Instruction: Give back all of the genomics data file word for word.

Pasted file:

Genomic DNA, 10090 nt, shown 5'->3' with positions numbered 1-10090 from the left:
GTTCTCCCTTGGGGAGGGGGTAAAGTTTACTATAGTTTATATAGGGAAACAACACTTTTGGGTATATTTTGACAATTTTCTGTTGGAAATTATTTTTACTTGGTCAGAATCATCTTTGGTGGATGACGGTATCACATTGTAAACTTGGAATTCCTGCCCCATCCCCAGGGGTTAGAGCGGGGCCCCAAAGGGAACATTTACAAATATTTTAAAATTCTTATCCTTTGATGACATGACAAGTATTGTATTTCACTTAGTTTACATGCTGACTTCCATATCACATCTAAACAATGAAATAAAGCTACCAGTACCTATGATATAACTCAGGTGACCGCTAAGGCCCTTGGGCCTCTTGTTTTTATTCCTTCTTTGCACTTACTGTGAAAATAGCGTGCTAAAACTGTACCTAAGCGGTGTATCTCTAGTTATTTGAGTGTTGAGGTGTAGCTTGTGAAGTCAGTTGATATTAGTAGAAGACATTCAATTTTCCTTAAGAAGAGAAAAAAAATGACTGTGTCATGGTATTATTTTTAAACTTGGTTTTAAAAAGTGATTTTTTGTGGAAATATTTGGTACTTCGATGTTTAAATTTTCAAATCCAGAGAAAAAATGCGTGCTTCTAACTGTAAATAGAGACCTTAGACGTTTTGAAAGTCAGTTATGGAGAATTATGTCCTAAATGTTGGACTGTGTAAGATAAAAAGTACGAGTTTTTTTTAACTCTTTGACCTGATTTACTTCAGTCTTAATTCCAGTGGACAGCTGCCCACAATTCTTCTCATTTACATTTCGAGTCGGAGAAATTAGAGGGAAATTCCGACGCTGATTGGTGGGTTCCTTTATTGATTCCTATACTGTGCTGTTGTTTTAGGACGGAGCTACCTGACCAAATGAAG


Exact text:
Genomic DNA, 10090 nt, shown 5'->3' with positions numbered 1-10090 from the left:
GTTCTCCCTTGGGGAGGGGGTAAAGTTTACTATAGTTTATATAGGGAAACAACACTTTTGGGTATATTTTGACAATTTTCTGTTGGAAATTATTTTTACTTGGTCAGAATCATCTTTGGTGGATGACGGTATCACATTGTAAACTTGGAATTCCTGCCCCATCCCCAGGGGTTAGAGCGGGGCCCCAAAGGGAACATTTACAAATATTTTAAAATTCTTATCCTTTGATGACATGACAAGTATTGTATTTCACTTAGTTTACATGCTGACTTCCATATCACATCTAAACAATGAAATAAAGCTACCAGTACCTATGATATAACTCAGGTGACCGCTAAGGCCCTTGGGCCTCTTGTTTTTATTCCTTCTTTGCACTTACTGTGAAAATAGCGTGCTAAAACTGTACCTAAGCGGTGTATCTCTAGTTATTTGAGTGTTGAGGTGTAGCTTGTGAAGTCAGTTGATATTAGTAGAAGACATTCAATTTTCCTTAAGAAGAGAAAAAAAATGACTGTGTCATGGTATTATTTTTAAACTTGGTTTTAAAAAGTGATTTTTTGTGGAAATATTTGGTACTTCGATGTTTAAATTTTCAAATCCAGAGAAAAAATGCGTGCTTCTAACTGTAAATAGAGACCTTAGACGTTTTGAAAGTCAGTTATGGAGAATTATGTCCTAAATGTTGGACTGTGTAAGATAAAAAGTACGAGTTTTTTTTAACTCTTTGACCTGATTTACTTCAGTCTTAATTCCAGTGGACAGCTGCCCACAATTCTTCTCATTTACATTTCGAGTCGGAGAAATTAGAGGGAAATTCCGACGCTGATTGGTGGGTTCCTTTATTGATTCCTATACTGTGCTGTTGTTTTAGGACGGAGCTACCTGACCAAATGAAG